You can learn more about Story Tracker at my website or on the Story Tracker Facebook group.

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Announcing Artwork Tracker for Mac

Artwork Tracker for Mac

In late 2010 I released Artwork Tracker for iPhone, iPad, and iPod touch. As the name suggests, Artwork Tracker is a mobile artwork tracking app, specifically designed for artists, art collectors, and art dealers. Ever since it was released I’ve had people wondering when it might be coming to other platforms. I’ve always said a Mac version was a possibility, but until recently I hadn’t worked on any Mac apps.

Over the last year I’ve released two Mac apps: Story Tracker and Bonsai Album. I’m pleased with how they turned out, so lately I’ve been giving some serious thought to bringing Artwork Tracker to the Mac.

Well, today I’ve decided to commence working on Artwork Tracker for Mac! I’m planning to bring it to the Mac App Store and will also offer it for direct purchase via my website. I don’t have a firm release date planned just yet, but I’m tentatively aiming for release later in 2013.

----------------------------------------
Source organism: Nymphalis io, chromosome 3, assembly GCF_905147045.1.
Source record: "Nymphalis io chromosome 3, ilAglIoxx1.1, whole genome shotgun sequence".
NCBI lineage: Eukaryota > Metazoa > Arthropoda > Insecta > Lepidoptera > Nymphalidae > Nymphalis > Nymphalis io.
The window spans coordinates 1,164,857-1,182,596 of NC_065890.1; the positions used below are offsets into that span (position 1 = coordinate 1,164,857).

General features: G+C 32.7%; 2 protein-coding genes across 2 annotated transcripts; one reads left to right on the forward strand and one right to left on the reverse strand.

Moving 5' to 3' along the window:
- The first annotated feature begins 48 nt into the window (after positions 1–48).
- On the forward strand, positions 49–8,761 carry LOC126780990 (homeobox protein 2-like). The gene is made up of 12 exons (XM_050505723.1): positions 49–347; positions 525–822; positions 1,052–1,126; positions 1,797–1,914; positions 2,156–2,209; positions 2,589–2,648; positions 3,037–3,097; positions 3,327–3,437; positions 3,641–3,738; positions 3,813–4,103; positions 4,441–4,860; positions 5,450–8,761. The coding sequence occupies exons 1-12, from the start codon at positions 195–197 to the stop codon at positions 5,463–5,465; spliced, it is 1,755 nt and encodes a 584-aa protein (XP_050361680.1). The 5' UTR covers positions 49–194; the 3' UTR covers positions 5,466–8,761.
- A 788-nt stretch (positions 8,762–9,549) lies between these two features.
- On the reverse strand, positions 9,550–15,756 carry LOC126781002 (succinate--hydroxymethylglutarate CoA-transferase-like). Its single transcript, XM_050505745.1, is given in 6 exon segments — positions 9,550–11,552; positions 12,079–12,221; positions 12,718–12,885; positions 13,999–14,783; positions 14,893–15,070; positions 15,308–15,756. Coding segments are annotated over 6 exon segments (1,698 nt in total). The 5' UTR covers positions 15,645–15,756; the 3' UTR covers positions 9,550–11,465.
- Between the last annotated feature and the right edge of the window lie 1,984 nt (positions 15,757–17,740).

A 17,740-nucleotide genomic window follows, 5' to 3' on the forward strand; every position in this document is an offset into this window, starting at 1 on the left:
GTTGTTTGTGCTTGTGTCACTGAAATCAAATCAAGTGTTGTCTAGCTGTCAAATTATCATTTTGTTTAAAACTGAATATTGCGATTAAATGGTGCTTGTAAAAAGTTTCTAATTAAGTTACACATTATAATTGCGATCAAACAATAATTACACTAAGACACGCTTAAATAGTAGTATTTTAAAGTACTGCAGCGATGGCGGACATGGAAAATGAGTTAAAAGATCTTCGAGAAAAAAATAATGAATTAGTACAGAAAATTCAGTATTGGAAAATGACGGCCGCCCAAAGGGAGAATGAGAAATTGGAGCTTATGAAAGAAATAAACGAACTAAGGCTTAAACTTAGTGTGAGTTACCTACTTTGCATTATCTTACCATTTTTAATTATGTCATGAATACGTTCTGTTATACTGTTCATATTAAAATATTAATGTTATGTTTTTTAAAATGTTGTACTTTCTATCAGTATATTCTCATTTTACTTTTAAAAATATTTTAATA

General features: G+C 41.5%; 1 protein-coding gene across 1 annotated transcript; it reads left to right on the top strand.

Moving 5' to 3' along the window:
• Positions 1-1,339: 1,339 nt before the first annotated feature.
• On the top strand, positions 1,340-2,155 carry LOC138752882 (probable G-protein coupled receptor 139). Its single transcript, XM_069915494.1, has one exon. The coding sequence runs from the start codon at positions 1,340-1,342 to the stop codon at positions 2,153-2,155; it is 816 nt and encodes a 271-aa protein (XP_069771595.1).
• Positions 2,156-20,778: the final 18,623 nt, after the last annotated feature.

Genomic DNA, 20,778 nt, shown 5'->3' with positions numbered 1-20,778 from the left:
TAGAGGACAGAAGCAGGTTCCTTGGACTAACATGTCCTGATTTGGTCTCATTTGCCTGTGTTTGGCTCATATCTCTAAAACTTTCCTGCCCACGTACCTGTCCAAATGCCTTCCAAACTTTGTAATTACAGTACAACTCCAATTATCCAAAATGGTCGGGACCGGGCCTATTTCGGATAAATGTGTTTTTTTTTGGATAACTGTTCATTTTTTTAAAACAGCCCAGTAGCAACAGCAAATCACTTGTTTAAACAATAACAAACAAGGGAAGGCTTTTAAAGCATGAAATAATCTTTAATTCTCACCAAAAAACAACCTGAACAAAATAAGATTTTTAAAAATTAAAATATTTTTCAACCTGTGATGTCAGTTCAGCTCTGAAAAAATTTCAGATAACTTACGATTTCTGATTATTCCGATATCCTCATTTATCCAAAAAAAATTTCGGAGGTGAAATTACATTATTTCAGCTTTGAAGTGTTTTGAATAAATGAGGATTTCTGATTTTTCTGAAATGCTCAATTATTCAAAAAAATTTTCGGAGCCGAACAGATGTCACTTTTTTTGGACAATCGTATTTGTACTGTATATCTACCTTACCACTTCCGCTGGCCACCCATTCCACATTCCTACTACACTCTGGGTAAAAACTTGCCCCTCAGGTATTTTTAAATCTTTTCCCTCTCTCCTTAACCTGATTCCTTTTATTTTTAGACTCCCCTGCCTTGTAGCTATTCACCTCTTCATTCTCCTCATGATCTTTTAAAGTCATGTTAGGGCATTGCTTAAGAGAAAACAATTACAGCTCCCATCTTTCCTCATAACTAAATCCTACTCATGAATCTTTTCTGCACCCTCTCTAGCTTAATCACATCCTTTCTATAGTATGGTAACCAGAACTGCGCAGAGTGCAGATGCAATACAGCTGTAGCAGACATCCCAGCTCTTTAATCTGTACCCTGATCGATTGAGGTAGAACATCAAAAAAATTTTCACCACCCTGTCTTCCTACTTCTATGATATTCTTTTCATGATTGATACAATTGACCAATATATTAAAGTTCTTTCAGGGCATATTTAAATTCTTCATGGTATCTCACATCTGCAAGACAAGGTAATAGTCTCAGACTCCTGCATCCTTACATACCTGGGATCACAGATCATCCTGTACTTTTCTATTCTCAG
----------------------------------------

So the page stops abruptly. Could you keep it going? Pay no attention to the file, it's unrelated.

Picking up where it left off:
The Mac version of Artwork Tracker will contain many of the same features of the iOS app, with the addition of photo organization, enhanced search, and printing capabilities. It will also include support for Mac Retina displays, and you’ll be able to transfer data to and from the iOS version. While I don’t yet have any screenshots available, you can get a pretty good idea of how it’ll look by the Bonsai Album for Mac screenshots.

If you’re interested in learning more about Artwork Tracker for Mac, visit the Artwork Tracker Facebook page or sign up here to be notified via email when the app launches. I’m keen to get started on Artwork Tracker for Mac, and I look forward to providing more information closer to launch!

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Bonsai Album for Mac – Now Available!

Bonsai Album for Mac is now available for direct download from my site. Bonsai Album makes keeping track of your bonsai or penjing collection easy. Track development of your trees throughout their lives, on your Mac!

Bonsai Album for Mac